50 Years after Irene Garza Was Murdered, Her Family Still Hopes for Justice

By Stephen Williams
New York Daily News
June 5, 2013

John Feit, a Roman Catholic priest, was a suspect in the1960 murder of Irene Garza, but was not indicted for the crime. Garza's family continues to seek an answer.

Reverend John Feit calmly smokes a cigarette. He was accused of assaulting Maria America Guerra (left), 20. He pleaded no defense to a charge of aggravated assault and was fined $500.

The victim's cousins -as well as investigators who reopened this cold case -are convinced that Rev. John Fiet, 27 years old and a priest at Sacred Heart Catholic Church in McAllen, Texas, at the time of the killing, is the one who raped and then suffocated the beauty

The lifeless body of a beautiful 25-year-old woman was found near a church in McAllen, Texas, more than 50 years ago, but the gruesome homicide and the motive -a Catholic priest was a prime suspect - still confounds the victim's family.

They are obsessed with bringing Irene Garza's killer to justice. And Garza's cousins, as well as investigators who reopened this cold case in 2002, are convinced that Rev. John Fiet, 27 years old and a priest at Sacred Heart Catholic Church in McAllen at the time of the killing, is the one who raped and then suffocated Garza.

Today, Feit lives in a quiet neighborhood in Phoenix. He has never been formally charged with the crime, nor was he indicted after a grand jury investigation nine years ago.

In a sworn statement to authorities and during an interview with CNN, Feit denied that he killed Garza. Feit told police Garza left the church rectory on the day before Easter, 1960, after he heard her confession and the last time he saw her, she was standing outside the church.

In the investigation following the crime, police said that near Garza's body they found items that belonged to the church. One item, a metallic Kodak slide photo viewer, belonged to Feit.

According to the CNN investigation, 24 days before the killing, Feit had been arrested for attacking another young woman at a church in a town about 10 miles from McAllen. Feit pleaded no contest to misdemeanor aggravated assault. A judge found him guilty and fined him $500 with no prison time.

"We were accusing a priest that - in those days priests were infallible, " said Lynda De La Vina, Garza's cousin, who was 9 at the time of the murder. Another cousin, Noemi Sigler, who was 10, told the network, "It was impossible for a priest to do such a deed. I mean, if you thought of it, that would be sacrilegious."

After the killing, Fiet was transferred out of state, and Sigler made it her life's mission to unravel the case. She had an ally: in 2002, former Texas Ranger Lt. Rudy Jaramillo began looking into the murder when he served with a Rangers cold case unit.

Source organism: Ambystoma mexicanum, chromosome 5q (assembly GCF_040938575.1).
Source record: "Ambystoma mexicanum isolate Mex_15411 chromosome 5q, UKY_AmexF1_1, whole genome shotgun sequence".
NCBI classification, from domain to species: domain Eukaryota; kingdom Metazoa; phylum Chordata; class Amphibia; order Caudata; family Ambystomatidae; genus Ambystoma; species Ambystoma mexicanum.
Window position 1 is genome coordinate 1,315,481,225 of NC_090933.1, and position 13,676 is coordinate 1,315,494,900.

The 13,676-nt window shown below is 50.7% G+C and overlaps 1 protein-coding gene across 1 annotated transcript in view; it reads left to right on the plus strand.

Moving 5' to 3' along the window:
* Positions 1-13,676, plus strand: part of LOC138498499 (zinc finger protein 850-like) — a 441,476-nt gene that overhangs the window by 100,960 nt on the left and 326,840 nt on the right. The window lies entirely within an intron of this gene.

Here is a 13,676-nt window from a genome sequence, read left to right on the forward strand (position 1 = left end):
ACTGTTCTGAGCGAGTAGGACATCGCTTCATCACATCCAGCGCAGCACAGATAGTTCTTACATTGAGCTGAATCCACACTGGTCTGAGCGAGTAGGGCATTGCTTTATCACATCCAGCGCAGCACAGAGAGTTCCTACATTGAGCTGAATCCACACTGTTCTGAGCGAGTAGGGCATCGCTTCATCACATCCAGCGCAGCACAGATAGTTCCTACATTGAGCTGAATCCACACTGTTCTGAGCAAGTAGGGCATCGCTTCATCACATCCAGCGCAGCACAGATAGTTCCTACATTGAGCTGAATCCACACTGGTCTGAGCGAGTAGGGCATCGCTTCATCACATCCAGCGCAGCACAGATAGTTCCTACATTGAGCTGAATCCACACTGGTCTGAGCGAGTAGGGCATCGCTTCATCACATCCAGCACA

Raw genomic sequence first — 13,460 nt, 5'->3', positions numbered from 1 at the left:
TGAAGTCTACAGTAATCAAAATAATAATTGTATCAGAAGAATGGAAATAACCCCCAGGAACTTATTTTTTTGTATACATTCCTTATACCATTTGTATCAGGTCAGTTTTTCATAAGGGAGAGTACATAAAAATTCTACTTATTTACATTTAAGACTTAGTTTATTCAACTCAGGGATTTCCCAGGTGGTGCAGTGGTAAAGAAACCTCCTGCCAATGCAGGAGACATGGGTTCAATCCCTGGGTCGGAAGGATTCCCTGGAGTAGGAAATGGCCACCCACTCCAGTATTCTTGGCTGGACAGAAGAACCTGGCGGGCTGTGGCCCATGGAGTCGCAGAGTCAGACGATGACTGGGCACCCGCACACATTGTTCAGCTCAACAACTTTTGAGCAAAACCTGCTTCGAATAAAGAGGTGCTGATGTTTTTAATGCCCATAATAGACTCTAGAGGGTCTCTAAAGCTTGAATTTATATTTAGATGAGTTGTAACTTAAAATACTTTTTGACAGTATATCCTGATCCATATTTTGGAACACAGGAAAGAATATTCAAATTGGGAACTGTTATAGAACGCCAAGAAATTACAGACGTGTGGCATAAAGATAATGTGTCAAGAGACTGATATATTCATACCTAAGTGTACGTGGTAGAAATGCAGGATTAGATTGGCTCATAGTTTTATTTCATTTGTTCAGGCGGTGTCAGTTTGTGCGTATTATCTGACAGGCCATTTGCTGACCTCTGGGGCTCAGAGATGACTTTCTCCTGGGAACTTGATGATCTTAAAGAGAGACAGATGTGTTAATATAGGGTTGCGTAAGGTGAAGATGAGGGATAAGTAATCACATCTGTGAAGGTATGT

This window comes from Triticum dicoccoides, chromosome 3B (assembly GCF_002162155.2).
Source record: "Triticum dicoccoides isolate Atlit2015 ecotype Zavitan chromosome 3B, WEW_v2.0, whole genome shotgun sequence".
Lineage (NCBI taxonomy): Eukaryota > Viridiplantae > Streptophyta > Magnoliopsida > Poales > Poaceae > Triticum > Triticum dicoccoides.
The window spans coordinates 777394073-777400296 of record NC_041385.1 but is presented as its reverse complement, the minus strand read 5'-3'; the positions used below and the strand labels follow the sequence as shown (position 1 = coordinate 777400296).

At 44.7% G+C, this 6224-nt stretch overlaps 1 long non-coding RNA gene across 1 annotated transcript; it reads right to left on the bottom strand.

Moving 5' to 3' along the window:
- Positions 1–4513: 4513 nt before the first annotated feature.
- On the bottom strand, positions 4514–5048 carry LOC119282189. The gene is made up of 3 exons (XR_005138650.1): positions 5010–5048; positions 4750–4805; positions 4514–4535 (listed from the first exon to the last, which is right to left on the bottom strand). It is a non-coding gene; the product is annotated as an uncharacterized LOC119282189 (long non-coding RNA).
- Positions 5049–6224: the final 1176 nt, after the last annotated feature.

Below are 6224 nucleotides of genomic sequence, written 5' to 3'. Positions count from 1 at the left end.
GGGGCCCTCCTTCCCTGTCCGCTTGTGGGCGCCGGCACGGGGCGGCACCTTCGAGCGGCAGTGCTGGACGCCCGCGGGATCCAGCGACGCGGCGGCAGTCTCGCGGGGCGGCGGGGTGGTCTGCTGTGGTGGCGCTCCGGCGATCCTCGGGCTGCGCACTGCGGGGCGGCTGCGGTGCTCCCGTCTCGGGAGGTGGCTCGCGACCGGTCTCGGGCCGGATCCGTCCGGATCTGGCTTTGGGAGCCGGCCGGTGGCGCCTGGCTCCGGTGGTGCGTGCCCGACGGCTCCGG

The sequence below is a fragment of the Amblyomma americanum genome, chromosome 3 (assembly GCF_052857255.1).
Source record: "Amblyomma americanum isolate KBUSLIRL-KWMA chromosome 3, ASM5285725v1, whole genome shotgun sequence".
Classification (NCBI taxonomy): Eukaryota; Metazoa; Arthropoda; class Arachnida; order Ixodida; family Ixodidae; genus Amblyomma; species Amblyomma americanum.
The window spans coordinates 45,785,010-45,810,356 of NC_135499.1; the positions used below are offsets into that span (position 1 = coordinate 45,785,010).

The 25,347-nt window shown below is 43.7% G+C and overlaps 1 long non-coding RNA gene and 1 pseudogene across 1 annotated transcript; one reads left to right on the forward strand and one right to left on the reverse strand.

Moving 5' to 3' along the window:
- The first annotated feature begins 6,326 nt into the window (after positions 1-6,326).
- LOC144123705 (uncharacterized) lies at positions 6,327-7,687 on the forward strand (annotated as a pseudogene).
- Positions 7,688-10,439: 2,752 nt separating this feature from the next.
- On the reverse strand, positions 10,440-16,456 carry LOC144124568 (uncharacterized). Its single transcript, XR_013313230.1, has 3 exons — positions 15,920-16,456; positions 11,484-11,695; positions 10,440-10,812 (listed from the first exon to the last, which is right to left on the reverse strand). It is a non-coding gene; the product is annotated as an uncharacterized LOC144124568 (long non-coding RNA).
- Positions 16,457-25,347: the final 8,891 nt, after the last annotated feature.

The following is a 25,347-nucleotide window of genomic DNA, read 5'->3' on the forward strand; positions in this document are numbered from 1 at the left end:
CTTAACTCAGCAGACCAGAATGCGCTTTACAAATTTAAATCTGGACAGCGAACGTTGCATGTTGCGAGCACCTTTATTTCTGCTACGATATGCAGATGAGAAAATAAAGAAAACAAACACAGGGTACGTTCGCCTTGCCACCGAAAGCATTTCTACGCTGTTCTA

It was at about that time when two witnesses came forward - each separately claiming that he heard Feit confess. One was a priest named Joseph O'Brien, who had worked with Feit at Sacred Heart.

"We knew he was dangerous, so we shipped him off to a monastery," O'Brien told Sigler during a recorded phone conversation obtained by CNN. "So he told you also, sir, that he had killed her?" asked Sigler. "Yes," O'Brien answered on the recording.

A second man's testimony was even more dramatic.

Dale Tacheny had served as a monk and as Feit's spiritual counselor at a Missouri monastery where Feit had been sent. He told CNN that he told authorities it had taken him 40 years to come forward because the guilt had become too much for him to bear.

In bits and pieces, Tacheny told authorities that Feit told him he had taken the confession of a young woman shortly before Easter. Feit offered to take the woman to the rectory, Tacheny said, where Feit sexually assaulted her, bound and gagged her, fondled her breasts, and put something over her head.

Tacheny said Feit told him he dumped the woman's body near the town canal. He asked Feit why he was living at a monastery and not in prison.

"'The church protected me, the people in the church, my superiors, protected me,'" Tacheny quoted Feit as saying.

"I believe he killed her," Tacheny said. "I had no doubt about it because he said he did."

Eventually, in 2004, a grand jury did hear the case. But Feit wasn't called to testify. Neither were new witnesses Tacheny and O'Brien.

Now, years later, De La Vina still isn't giving up. She said she still believed one day Feit would face murder charges.

But for Sigler, after it was clear the grand jury was not going to indict Feit, she acknowledged, "We started losing belief in the justice system."


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